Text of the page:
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From Jan Lehnardt <>
Subject CouchDB Ransom Notes
Date Tue, 24 Jan 2017 17:56:31 GMT
Dear CouchDB Community,

You may have seen a news item[1] about CouchDB in the past few days. There is a trend of finding
unsecured public databases, deleting all the data in them, and asking for a ransom to restore
the data. This has been going on with MongoDB for a while, now Hadoop and CouchDB joined the
list of affected database products.

One of CouchDB’s design goals is ease-of-use. That lead us to decide on easy to access security
defaults for CouchDB. Namely the famous Admin Party (every request is considered coming from
an administrator). To make sure this isn’t a security issue, CouchDB by default also only
binds to the local loopback network interface and we recommend creating an admin
account before making CouchDB accessible from the public.

As far as we can tell for now, the affected CouchDB instances have been in Admin Party mode
and publicly accessible. As a result we are reiterating the documented best practice: Do not
run CouchDB without an admin account on a public network interface. Make sure to choose a
strong password for the admin account.

For CouchDB 2.0 and onwards, we already make the creation of the admin account part of the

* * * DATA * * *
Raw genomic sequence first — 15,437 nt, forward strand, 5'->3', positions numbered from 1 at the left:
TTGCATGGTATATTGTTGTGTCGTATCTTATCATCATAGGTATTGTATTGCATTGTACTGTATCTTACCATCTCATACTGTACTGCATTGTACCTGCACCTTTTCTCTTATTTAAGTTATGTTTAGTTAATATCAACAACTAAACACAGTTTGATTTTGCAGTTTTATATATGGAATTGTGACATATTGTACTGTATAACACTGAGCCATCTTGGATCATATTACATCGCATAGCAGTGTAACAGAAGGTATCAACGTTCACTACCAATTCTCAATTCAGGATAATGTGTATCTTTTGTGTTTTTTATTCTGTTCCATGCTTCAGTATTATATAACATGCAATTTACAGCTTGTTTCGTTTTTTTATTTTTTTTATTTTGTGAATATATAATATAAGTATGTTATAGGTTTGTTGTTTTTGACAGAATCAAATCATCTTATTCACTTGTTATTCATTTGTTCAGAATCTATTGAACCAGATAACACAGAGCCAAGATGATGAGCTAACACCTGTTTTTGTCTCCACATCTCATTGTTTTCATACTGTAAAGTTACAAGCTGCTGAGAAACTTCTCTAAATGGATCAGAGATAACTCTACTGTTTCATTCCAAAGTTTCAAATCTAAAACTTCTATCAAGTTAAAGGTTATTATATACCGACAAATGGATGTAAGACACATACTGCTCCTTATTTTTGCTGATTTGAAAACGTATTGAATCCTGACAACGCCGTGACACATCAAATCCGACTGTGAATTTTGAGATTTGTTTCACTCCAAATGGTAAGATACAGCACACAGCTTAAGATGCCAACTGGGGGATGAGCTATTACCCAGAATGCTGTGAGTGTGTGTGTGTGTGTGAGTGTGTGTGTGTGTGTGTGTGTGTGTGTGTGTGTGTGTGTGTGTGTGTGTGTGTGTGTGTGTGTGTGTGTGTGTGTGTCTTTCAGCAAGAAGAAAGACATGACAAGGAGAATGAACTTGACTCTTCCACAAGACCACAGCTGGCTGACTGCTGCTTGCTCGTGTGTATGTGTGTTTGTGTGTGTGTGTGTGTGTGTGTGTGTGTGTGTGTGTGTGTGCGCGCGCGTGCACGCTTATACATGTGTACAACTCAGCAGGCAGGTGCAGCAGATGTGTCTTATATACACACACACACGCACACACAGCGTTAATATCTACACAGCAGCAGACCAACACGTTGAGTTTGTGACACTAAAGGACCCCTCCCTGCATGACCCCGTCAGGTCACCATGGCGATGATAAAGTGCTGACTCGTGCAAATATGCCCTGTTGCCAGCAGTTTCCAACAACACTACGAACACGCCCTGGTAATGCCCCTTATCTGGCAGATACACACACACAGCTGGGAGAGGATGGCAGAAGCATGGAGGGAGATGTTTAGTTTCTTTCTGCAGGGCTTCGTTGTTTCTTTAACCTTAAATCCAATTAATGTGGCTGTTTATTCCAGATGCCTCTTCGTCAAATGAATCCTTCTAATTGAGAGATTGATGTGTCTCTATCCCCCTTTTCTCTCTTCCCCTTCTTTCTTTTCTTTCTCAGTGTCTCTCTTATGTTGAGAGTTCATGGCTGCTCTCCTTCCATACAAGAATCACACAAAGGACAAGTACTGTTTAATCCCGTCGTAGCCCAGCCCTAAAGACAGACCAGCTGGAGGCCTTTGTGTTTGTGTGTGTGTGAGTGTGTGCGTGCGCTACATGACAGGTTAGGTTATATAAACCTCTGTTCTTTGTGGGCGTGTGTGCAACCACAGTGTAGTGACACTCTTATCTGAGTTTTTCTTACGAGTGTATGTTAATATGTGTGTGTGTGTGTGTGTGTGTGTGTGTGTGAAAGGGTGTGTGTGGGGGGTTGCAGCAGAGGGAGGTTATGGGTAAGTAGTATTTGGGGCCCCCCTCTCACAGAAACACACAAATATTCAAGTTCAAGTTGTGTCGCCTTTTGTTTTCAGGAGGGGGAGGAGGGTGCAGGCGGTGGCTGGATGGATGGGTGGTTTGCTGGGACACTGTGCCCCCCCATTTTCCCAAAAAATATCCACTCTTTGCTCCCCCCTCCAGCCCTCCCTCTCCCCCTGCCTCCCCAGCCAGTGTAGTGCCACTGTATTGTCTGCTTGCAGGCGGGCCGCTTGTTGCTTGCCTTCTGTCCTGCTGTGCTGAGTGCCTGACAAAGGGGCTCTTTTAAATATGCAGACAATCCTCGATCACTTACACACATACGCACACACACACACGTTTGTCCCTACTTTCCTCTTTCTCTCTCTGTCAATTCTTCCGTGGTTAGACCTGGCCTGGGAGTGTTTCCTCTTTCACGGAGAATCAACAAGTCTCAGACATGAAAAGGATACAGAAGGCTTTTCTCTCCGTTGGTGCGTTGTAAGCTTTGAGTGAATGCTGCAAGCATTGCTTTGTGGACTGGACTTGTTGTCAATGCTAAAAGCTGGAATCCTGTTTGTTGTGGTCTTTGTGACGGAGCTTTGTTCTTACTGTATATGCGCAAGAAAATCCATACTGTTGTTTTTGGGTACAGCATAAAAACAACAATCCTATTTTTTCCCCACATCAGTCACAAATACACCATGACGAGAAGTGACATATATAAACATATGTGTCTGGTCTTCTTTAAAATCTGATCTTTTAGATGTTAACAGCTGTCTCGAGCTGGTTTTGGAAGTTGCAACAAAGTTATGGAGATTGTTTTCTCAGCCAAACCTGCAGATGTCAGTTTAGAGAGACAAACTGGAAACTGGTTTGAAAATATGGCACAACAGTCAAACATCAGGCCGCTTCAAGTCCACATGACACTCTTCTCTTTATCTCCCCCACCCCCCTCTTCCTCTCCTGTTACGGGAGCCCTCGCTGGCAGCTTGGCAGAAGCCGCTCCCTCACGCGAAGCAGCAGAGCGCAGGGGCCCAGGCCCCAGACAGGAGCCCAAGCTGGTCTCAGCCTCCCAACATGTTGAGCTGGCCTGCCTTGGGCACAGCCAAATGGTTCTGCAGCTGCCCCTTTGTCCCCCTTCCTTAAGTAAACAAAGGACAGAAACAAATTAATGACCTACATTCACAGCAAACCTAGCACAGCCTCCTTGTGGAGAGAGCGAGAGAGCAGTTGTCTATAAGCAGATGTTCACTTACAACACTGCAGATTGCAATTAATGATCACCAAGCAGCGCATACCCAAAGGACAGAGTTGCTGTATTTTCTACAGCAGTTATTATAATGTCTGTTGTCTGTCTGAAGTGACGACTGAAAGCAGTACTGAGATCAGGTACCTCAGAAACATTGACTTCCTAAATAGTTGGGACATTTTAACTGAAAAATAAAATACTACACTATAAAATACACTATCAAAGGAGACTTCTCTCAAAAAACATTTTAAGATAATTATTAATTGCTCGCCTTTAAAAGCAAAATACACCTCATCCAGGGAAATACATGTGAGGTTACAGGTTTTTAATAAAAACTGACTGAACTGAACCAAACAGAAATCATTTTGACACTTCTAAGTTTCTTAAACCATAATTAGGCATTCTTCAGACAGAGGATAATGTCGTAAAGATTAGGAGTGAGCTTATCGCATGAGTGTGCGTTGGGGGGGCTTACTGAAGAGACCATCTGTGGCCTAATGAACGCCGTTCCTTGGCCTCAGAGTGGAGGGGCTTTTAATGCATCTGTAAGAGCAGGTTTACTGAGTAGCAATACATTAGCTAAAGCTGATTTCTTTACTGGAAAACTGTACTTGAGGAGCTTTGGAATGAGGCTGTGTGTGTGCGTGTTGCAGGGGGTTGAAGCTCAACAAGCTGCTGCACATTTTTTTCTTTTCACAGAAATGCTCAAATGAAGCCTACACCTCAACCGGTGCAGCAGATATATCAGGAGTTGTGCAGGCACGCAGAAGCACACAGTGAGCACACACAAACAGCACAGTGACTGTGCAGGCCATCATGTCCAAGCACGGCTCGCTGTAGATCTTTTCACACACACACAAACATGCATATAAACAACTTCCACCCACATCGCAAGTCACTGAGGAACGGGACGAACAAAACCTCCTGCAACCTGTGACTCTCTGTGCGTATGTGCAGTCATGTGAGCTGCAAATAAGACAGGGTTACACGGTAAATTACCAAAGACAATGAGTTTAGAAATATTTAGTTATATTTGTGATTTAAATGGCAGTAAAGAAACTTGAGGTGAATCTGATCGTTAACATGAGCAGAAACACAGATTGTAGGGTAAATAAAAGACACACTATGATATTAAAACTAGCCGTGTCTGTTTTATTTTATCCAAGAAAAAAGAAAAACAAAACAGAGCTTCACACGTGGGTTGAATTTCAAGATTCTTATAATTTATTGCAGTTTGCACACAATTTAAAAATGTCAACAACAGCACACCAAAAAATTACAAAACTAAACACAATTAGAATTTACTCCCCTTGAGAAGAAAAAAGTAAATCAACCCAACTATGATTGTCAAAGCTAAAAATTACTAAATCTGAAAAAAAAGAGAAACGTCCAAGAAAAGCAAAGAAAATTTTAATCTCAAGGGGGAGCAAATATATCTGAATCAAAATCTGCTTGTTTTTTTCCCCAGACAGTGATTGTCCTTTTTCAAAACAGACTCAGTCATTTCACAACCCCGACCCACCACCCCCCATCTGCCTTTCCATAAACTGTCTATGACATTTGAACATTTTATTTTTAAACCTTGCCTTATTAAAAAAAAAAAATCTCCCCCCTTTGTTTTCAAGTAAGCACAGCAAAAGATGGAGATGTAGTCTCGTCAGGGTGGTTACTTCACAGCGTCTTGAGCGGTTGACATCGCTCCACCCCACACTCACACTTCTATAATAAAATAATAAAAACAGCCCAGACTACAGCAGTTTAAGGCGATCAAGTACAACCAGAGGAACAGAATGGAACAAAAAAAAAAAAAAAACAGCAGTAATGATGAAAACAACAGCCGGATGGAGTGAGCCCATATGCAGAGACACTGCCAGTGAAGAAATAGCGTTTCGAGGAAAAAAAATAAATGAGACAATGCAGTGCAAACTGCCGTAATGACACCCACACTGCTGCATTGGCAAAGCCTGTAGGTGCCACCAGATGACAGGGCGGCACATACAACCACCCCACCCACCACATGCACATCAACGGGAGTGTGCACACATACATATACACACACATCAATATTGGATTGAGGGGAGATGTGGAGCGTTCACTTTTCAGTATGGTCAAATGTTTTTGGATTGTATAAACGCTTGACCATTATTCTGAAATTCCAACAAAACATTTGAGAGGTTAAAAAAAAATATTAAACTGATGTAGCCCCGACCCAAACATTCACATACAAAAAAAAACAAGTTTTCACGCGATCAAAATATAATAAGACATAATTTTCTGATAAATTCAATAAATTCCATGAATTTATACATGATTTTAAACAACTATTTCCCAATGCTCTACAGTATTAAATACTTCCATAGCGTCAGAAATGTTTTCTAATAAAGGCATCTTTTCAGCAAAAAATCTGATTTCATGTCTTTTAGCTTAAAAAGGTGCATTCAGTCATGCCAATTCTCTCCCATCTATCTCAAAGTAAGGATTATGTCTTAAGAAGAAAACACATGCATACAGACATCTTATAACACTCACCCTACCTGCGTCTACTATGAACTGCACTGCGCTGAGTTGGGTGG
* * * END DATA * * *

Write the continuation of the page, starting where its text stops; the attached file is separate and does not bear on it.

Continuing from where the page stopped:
cluster setup, but users can still choose to ignore this step. For future CouchDB versions
(3.x and onwards), we are currently taking steps to make things even more secure by default
and make it even harder (if not impossible) to run an insecure CouchDB instance in production.

We are also working with the security researches that are doing widespread investigations
into this issue to see if there are any other issues that we can address on the CouchDB side.

If you have any questions, please contact the user’s list

If you want to report an intrusion into a CouchDB instance that you can prove has been secured
with an admin account and associated security measures (like TLS), or if you have any other
useful information pertaining to this issue, please contact, our
private security reporting mailing list.


Jan Lehnardt
Apache CouchDB PMC Chair

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